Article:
Researchers believe they may be able to utilize the Asian citrus psyllid’s gut bacteria to keep the pest from spreading citrus greening.


Researchers are looking for any way they can find to stop citrus greening, also called HLB. The disease has devastated the Florida citrus industry, and it’s threatening the citrus industries of other states as well. One option researchers are looking into is to stop the vector that spreads citrus greening, the Asian citrus psyllid. Among other options, researchers are looking into whether they can use the psyllid’s own gut bacteria, according to a Citrus Industry article. See a summary below.

Stopping Citrus Greening by Stopping the Asian Psyllid


The research carried out by Agricultural Research Service (ARS) and Boyce Thompson Institute (BTI) scientists looked at why some psyllids spread the bacterium Candidatus Liberibacter asiaticus (CLas), which causes citrus greening, better than other psyllids. They believe it’s how the CLas bacterium interact with the psyllid’s gut bacteria.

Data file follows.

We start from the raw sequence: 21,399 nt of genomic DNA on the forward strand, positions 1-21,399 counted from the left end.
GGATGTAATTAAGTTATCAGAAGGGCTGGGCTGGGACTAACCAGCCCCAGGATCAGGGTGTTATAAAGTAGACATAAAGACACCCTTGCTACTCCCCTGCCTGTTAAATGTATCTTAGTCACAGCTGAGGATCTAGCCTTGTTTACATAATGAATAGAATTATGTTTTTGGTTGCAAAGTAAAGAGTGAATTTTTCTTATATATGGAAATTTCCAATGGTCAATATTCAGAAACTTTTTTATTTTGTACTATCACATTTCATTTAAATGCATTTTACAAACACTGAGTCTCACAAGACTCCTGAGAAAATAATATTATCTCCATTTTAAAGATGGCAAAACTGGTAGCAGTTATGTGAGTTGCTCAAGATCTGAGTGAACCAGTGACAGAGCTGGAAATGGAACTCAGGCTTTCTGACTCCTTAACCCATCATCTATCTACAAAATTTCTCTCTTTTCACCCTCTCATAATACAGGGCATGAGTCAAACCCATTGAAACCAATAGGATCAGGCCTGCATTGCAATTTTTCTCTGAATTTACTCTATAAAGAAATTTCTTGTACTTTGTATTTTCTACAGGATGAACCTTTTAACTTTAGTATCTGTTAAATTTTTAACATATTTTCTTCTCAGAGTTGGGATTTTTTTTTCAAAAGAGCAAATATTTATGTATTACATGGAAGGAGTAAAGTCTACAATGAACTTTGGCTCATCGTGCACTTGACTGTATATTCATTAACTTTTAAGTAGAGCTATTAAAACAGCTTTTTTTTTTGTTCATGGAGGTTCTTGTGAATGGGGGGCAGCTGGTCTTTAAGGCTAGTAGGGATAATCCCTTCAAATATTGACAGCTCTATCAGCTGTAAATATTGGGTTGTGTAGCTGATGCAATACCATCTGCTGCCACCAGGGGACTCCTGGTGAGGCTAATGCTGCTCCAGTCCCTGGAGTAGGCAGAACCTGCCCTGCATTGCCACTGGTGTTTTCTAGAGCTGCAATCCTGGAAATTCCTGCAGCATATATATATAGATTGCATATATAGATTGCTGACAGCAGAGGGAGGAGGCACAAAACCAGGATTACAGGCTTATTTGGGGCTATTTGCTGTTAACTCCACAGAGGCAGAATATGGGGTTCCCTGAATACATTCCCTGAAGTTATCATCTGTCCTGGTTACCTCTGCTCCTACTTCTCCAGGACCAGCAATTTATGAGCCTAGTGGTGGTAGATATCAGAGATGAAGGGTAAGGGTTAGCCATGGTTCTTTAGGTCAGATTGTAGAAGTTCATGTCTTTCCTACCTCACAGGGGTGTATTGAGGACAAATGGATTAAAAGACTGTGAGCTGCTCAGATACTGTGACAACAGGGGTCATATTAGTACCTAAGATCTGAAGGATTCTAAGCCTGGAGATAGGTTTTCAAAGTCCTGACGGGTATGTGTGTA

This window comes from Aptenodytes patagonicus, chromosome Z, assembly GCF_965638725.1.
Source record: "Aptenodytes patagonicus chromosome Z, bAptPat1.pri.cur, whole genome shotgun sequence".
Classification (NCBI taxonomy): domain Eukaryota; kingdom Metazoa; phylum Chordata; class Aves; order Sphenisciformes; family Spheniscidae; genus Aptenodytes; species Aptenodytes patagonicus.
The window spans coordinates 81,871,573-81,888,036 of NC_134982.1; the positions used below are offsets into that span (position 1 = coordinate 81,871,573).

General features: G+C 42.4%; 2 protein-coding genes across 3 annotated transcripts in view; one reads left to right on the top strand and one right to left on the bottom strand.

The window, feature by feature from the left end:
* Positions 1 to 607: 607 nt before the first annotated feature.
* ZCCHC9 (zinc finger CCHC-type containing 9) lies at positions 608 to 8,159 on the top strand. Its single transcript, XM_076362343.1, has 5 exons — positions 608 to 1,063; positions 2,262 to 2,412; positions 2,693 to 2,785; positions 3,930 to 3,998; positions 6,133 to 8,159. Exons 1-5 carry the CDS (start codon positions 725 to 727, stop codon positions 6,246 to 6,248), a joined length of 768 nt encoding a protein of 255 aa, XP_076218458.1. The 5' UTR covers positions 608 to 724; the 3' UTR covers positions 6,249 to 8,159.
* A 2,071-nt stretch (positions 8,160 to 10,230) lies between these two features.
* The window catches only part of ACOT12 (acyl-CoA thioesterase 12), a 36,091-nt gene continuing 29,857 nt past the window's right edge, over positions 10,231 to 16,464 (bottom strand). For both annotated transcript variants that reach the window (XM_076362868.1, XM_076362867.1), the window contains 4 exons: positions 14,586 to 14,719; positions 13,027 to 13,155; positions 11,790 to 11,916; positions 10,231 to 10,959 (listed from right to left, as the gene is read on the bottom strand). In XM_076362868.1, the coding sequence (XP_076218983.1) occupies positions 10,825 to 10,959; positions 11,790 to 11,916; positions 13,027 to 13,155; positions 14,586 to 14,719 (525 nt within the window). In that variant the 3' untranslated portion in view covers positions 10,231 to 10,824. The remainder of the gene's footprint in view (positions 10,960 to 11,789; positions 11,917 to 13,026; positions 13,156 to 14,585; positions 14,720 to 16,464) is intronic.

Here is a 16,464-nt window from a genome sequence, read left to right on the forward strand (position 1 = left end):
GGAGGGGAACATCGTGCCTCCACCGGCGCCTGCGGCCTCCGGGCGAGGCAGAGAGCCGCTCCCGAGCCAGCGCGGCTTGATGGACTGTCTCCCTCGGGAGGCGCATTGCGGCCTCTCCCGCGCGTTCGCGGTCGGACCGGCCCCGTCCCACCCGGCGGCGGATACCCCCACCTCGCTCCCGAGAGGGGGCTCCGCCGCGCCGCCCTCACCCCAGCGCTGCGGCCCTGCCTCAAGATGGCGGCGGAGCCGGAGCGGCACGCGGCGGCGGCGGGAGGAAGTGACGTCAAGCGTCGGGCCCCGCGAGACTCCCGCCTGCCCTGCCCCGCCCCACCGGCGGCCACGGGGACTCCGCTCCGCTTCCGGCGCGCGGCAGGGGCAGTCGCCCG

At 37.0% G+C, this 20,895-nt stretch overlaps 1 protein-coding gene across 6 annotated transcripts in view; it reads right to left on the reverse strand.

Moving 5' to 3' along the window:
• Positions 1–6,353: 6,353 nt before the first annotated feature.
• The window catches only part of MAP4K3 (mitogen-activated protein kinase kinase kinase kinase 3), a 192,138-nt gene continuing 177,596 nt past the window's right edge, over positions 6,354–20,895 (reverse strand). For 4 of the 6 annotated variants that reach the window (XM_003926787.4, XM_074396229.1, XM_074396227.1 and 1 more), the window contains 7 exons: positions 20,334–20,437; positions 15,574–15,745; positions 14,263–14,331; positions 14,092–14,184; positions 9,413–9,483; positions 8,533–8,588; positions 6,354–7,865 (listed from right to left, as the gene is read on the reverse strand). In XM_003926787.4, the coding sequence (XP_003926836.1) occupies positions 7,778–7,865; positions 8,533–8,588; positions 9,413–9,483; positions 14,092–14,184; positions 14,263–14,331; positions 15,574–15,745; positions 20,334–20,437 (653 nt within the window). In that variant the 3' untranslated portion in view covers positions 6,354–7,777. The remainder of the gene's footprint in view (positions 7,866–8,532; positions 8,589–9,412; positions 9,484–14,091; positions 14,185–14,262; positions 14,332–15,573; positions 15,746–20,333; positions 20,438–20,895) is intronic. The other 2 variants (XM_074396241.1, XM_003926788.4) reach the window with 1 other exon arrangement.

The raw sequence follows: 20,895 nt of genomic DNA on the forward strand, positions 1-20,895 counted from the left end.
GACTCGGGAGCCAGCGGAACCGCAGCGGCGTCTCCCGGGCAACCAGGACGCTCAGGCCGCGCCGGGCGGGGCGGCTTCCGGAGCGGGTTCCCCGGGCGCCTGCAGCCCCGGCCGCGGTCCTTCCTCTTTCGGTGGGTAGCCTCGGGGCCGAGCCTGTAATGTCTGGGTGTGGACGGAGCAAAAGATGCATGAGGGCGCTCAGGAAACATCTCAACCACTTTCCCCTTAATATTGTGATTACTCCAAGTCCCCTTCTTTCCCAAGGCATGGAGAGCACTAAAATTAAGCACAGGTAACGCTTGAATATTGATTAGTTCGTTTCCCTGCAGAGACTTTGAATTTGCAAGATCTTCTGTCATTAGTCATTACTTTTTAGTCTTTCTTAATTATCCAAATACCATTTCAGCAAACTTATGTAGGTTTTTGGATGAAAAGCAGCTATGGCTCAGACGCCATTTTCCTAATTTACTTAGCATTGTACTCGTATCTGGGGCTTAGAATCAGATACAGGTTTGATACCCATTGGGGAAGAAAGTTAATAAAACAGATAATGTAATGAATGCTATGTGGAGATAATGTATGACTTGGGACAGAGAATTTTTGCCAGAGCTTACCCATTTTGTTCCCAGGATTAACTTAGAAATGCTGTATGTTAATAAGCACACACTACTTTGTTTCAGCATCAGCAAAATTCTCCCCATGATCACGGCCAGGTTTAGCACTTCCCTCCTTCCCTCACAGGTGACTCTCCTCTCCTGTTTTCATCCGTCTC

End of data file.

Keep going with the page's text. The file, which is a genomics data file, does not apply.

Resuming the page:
According to the article, bacteria must pass through the cells lining the insect’s gut and multiply. The CLas cause stress in the psyllid’s gut cells, and some cells die. This allows the CLas bacteria to leave the psyllid and infect citrus trees.

However, young psyllid nymphs seem to have a resistance to this process. Their gut cells don’t die, and CLas doesn’t escape. Researchers believe the gut bacteria found in nymph psyllids may have something to do with the resistance. Scientists are hoping they can transfer that resistance to adult psyllids and effectively halting the spread of CLas and citrus greening. The study was published in Infection and Immunity.

Griffin Fertilizer is committed to helping both growers and ranchers make sound agronomic and economic decisions in order to maximize the health of their grove and pasture. As a full-service custom dry & liquid fertilizer blender and crop protection product distributor, we will continue our mission to further advance Florida agriculture. For questions or concerns about your farm or pasture, contact us and one of our team will be in touch.

Image courtesy of U.S. Department of Agriculture.